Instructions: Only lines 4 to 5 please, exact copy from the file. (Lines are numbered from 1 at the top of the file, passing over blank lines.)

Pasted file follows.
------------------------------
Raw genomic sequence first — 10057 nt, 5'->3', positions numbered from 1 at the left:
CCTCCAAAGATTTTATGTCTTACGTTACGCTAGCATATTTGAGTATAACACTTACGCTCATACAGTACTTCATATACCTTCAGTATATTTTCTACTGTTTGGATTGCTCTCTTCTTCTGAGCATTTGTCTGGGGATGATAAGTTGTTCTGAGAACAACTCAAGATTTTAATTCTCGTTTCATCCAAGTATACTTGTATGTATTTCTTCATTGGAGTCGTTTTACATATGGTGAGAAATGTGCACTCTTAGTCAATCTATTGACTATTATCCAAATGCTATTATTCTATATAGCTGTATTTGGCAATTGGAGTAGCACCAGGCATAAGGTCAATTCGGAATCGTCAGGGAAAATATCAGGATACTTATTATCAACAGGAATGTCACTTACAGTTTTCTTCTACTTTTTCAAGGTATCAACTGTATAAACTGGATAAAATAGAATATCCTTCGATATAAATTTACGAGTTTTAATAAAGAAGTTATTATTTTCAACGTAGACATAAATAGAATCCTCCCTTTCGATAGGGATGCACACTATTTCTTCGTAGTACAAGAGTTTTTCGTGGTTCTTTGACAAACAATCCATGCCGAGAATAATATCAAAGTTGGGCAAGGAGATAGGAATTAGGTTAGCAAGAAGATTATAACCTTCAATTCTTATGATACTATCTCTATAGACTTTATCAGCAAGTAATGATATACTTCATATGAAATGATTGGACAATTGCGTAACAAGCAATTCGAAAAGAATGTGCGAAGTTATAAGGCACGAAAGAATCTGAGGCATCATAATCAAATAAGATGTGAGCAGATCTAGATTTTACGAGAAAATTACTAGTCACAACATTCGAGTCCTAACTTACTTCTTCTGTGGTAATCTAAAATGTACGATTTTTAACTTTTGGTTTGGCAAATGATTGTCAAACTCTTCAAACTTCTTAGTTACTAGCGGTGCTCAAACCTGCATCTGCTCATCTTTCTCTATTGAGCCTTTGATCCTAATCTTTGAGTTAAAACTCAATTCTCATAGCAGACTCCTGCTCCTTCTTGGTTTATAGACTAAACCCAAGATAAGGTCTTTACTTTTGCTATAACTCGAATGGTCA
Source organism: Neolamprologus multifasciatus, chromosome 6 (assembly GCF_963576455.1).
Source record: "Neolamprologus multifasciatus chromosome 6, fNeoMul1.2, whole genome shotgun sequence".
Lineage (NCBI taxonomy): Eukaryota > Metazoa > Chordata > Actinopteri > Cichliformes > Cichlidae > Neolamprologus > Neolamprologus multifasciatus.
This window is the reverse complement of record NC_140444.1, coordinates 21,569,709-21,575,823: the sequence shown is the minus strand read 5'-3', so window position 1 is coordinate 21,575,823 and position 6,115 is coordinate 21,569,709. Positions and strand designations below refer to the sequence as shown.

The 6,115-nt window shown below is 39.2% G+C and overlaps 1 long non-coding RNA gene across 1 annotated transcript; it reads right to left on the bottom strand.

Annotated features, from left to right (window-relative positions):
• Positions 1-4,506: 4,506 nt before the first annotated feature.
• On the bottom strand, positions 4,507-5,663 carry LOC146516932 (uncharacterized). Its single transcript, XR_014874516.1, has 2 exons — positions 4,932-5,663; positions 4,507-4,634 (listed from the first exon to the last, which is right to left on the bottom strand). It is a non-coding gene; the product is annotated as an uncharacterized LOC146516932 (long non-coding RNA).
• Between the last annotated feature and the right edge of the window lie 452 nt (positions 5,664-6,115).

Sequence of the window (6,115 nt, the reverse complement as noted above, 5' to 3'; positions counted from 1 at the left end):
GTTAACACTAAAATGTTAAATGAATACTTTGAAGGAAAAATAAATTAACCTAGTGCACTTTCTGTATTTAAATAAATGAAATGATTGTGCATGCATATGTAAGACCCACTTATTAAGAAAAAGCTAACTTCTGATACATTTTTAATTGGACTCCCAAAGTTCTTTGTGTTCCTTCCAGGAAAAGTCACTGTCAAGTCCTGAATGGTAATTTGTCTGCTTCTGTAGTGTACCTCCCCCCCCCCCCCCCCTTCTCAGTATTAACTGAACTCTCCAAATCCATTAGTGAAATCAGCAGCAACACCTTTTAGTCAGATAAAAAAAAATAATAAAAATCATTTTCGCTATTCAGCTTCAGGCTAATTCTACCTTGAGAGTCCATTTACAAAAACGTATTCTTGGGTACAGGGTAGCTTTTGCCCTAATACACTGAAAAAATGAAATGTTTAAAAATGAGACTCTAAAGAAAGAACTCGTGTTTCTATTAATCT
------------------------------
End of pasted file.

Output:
Source record: "Neolamprologus multifasciatus chromosome 6, fNeoMul1.2, whole genome shotgun sequence".
Lineage (NCBI taxonomy): Eukaryota > Metazoa > Chordata > Actinopteri > Cichliformes > Cichlidae > Neolamprologus > Neolamprologus multifasciatus.